Well this makes a change. Linus Torvalds has announced that the next version of the Linux Kernel release is to be ‘3.0’. “I decided to just bite the bullet, and call the next version 3.0. It will get released close enough to the 20-year mark, which is excuse
enough for me, although honestly, the real reason is just that I can no longer comfortably count as high as 40.”
Instead of going for a glorious ‘break-everything’ approach Linus has described the change-set as nothing in particular:
We are very much *not* doing a KDE-4 or a Gnome-3 here. No breakage, no special scary new features, nothing at all like that. We’ve been doing time-based releases for many years now, this is in no way about features. […] There’s absolutely no reason to aim for the traditional “.0” problems that so many projects have.
Instead the release will work on testing the build scripts for the numbering change, but will also include the “usual two thirds driver changes, and a lot of random fixes” and “some nice VFS cleanups, various VM fixes, some nice initial ARM consolidation (yay!)”.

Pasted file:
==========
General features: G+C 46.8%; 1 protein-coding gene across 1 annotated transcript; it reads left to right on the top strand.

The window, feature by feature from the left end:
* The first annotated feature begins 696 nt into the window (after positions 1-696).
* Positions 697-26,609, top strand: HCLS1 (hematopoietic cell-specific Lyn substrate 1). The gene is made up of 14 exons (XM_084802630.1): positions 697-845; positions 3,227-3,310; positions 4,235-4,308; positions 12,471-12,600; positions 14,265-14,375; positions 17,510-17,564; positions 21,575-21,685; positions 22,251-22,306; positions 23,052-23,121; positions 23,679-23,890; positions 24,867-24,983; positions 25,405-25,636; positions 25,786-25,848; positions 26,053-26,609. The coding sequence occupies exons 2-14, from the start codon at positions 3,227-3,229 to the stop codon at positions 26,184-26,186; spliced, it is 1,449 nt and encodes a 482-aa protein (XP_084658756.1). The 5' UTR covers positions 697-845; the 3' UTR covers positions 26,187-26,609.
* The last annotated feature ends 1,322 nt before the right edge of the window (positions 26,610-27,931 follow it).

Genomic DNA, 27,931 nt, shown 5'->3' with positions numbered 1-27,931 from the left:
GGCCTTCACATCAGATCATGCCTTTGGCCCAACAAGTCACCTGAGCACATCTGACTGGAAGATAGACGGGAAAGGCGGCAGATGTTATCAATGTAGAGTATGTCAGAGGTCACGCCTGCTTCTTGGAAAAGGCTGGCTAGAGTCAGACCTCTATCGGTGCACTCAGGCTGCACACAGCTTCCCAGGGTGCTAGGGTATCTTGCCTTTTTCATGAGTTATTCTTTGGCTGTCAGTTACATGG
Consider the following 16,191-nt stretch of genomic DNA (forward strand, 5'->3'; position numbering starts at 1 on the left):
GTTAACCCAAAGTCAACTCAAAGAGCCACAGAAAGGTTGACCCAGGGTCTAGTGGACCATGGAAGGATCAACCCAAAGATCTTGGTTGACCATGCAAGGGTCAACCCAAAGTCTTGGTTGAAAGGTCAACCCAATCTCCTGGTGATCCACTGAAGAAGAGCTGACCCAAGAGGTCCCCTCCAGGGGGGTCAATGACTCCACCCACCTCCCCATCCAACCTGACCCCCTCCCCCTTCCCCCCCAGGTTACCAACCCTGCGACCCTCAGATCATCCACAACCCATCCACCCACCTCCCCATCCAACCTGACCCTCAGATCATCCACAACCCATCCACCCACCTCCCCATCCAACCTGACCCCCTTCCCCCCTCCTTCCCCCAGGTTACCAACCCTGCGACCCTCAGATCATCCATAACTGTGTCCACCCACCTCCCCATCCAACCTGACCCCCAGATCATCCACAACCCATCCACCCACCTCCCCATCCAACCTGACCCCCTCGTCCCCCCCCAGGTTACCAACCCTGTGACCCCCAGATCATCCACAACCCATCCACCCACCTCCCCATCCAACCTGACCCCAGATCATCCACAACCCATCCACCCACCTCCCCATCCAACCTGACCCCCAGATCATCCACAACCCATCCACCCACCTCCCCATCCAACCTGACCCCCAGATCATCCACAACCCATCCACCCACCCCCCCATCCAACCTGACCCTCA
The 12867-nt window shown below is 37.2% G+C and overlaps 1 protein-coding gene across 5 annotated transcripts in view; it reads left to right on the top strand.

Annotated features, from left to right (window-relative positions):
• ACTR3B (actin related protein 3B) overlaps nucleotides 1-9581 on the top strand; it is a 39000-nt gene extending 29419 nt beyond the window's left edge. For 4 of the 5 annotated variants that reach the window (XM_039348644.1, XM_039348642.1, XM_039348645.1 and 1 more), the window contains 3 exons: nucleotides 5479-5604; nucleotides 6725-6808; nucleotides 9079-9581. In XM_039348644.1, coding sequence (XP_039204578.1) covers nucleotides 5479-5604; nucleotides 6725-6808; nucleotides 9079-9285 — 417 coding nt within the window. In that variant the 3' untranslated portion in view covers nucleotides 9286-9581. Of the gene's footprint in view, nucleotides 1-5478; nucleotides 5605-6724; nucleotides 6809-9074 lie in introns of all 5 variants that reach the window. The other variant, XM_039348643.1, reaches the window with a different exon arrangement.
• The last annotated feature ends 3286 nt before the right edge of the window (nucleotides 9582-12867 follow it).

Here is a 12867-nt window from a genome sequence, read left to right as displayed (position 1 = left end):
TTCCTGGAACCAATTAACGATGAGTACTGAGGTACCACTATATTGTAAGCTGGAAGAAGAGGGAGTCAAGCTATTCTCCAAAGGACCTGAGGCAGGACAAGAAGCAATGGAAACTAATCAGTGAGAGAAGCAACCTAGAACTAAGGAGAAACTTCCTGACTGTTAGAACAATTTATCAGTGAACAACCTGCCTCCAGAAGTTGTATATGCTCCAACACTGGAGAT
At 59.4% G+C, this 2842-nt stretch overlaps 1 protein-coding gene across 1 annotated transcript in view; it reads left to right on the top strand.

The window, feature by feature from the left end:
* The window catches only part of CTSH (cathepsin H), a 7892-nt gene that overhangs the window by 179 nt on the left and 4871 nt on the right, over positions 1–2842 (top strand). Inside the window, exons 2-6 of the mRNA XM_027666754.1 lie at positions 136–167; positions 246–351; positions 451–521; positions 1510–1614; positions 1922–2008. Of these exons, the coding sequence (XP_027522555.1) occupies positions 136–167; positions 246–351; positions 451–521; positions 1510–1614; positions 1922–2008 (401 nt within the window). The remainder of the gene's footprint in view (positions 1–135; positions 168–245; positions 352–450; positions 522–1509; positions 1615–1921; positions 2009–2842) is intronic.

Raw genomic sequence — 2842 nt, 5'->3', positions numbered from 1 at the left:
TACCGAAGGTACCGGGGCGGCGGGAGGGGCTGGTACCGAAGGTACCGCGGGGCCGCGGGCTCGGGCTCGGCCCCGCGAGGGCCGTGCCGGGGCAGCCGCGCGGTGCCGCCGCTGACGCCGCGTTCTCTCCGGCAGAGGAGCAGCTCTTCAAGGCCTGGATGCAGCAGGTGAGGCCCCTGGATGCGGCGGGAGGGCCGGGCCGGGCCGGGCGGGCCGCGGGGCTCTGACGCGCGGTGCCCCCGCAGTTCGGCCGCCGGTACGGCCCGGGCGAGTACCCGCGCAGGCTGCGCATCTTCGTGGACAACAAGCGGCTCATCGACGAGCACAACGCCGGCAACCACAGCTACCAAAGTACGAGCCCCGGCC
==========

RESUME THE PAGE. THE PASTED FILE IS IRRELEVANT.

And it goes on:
“In general this is supposed to be a fairly normal release cycle” as Linus puts it.
Kernel renumbering was discussed last year, but I like Linus’ ability to make a decision otherwise such an otherwise meaningless change could be caught up in endless squabbling. “Let’s face it – what’s the point of being in charge if you can’t pick the bike shed
color without holding a referendum on it? So I’m just going all alpha-male, and just renumbering it. You’ll like it.”
So, no bandwagon. Just the same usual reliable improvements with a new shiny number.